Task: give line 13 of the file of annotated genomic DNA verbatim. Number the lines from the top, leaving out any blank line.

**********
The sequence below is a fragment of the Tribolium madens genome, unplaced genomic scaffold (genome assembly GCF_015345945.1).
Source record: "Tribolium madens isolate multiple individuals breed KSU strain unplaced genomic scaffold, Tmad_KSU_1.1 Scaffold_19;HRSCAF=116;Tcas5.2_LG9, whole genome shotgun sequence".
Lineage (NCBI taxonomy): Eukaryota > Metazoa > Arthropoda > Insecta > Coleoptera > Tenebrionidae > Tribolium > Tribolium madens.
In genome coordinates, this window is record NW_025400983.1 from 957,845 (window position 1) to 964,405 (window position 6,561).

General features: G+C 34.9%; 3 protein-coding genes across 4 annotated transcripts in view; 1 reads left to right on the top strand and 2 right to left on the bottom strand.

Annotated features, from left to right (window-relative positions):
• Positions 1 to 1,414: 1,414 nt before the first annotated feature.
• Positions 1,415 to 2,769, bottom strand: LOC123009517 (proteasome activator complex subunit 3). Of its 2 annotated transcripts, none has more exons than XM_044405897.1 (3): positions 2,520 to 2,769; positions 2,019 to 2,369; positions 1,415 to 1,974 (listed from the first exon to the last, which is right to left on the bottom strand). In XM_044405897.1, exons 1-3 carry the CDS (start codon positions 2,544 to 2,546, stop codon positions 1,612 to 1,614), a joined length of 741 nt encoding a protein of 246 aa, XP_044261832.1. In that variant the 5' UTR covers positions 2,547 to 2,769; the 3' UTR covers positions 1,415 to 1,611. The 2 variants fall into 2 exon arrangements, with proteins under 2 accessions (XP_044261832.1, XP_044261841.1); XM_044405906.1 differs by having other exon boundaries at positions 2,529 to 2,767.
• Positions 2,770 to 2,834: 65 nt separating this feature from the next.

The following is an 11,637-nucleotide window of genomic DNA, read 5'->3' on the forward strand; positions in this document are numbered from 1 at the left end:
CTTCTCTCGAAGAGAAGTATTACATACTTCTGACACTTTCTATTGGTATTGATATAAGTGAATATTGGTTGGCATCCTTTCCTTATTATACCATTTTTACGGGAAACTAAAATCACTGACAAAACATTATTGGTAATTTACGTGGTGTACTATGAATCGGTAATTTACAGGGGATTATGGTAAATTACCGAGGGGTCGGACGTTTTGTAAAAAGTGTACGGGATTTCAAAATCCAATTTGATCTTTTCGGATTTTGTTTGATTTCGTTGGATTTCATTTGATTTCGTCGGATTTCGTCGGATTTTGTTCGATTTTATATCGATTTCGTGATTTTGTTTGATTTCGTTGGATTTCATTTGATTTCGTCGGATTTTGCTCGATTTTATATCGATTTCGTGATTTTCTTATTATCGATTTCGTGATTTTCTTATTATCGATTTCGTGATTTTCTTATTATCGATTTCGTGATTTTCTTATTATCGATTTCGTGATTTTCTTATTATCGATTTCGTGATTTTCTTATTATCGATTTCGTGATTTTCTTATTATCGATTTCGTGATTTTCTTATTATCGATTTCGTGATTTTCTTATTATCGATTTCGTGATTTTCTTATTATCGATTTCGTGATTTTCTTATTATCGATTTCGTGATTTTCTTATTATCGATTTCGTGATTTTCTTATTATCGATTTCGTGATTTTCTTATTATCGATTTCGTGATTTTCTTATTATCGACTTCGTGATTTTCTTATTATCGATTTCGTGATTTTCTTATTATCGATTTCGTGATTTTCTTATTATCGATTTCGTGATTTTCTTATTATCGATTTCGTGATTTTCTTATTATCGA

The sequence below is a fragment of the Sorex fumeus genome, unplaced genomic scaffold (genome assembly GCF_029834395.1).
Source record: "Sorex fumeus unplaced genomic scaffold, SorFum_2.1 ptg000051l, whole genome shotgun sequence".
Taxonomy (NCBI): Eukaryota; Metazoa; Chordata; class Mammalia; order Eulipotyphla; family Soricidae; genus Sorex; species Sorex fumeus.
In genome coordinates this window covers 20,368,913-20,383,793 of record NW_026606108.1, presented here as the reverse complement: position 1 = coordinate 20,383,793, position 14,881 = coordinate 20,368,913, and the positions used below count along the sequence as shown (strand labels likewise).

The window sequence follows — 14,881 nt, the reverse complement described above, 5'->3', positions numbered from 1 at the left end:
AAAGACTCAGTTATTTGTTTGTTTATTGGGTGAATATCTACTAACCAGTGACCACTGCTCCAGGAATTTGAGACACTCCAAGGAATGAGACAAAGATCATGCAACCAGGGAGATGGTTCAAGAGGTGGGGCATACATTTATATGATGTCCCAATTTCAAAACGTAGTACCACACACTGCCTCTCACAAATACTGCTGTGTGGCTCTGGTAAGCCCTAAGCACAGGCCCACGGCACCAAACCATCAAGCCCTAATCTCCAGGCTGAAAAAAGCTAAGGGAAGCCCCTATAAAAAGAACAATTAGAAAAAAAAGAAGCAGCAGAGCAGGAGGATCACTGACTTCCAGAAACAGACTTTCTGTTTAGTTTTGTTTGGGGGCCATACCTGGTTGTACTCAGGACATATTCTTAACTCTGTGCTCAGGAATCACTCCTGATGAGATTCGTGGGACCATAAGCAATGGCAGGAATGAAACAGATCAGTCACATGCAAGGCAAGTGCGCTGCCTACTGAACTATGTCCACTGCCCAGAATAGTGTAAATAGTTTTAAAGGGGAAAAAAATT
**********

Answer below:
Source record: "Sorex fumeus unplaced genomic scaffold, SorFum_2.1 ptg000051l, whole genome shotgun sequence".